I’ve been in a few interesting conversations on FB lately about what it is like to be a pastor, or a parishioner, and whether genuine friendship is something that a pastor can offer a parishioner. Generally speaking, it seemed like parishioners felt like pastors could be their friends, for the most part, but most pastors pointed out issues with this perception and practice.
There are boundary issues, honesty issues, and safety issues for the pastor in her position at the church which do not exist between the pastor and her friends. There are issues of power and politics, of employment and theology and core values at stake. A pastoral relationship is a particular kind of relationship, it isn’t a stand-in for every kind of relationship. That way lies boundary violations galore.
I came up with a pithy way to represent the problem: with regard to your pastor, your pastor can be your friend, your pastor can be honest, and your pastor can function as your pastor – you can pick any two of those three.
Honest Friend = Not Pastor
Your honest friend cannot be your pastor. If someone is honestly talking to you about the deep things that friends talk about, they cannot also be your pastor. They can’t be your pastor if you know about their criminal record, or their affair, or how much they want to strangle some of their parishioners, or how sometimes they lie from the pulpit because that’s easier than telling the truth and making enemies or being unemployed.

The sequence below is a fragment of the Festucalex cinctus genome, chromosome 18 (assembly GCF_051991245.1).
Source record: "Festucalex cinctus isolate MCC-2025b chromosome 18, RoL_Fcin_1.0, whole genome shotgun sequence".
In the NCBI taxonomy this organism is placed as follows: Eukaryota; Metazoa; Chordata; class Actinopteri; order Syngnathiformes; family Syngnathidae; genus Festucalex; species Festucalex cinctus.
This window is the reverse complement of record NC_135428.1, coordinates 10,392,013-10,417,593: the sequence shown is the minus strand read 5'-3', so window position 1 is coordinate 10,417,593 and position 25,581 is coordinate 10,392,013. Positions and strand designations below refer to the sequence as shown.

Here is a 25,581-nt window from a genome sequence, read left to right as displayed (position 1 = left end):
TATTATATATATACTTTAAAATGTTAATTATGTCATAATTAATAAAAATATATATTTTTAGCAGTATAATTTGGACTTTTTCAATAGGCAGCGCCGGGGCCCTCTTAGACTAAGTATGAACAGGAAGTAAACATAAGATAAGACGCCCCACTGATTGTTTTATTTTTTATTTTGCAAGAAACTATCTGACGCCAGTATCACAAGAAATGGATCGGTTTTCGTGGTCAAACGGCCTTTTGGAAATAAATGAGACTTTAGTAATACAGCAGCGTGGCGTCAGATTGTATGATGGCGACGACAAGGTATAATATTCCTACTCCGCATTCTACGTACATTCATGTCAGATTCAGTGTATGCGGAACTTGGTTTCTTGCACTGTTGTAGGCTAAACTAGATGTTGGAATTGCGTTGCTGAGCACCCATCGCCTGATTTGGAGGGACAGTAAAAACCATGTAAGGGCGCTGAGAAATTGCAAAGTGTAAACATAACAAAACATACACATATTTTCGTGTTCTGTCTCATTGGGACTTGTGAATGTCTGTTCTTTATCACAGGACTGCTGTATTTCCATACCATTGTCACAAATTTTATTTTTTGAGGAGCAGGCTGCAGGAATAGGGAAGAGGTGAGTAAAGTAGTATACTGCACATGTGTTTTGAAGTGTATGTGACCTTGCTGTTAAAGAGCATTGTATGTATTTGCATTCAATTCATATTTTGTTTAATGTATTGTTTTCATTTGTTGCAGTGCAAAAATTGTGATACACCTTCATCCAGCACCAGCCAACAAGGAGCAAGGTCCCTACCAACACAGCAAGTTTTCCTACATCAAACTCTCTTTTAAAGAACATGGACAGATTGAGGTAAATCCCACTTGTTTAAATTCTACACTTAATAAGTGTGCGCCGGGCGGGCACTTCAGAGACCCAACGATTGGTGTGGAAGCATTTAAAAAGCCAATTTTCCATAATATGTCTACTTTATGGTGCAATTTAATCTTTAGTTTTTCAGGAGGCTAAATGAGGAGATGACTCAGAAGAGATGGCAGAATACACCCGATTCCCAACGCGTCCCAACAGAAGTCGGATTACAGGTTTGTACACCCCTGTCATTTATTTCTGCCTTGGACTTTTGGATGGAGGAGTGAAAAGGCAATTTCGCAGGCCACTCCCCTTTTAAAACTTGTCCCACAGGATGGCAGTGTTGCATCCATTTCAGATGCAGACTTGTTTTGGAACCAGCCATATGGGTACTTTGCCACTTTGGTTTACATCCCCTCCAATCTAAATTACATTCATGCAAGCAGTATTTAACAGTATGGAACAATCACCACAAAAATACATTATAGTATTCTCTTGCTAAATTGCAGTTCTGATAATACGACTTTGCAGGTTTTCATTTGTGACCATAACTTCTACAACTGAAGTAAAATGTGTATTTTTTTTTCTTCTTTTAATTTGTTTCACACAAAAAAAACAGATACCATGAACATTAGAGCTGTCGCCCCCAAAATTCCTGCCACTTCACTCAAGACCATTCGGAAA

Pastor Friend = Not Honest
Your pastor friend cannot be honest with you, for the reasons listed above. She cannot tell you all about her life; cannot tell you some truths, especially about herself and her own life, but possibly about you and your life as well. I’m NOT saying that pastors who have friends in their congregations are lying – what I am saying is that they will always have truths they cannot tell you that they could, in theory, tell a friend in their life who is not part of their congregation or community.
Honest Pastor = Not Friend
Your honest pastor cannot be your true friend, any more than your therapist or your lawyer can be your true friend. An honest pastor will have to tell you things you may not want to hear, and should be maintaining good, healthy emotional boundaries with you at all times. An honest pastor is also a professional, among other things, and it gets too confusing to have to alternate between wearing the ‘pastor hat’ and then wearing the ‘friend hat.’ One of those hats is going to stick – either the pastor part, or the friend part, will suffer.
Not All Three
This is my understanding and practice as it is right now, at least. I even have friends among my parishioners, but as their pastor, there is always going to be an appropriate distance there. Being a pastor is messy, and the lines between different kinds of relationships can blur, but for me at least there is a definite limit beyond which I am not going to go with a parishioner, if I want them to remain a parishioner.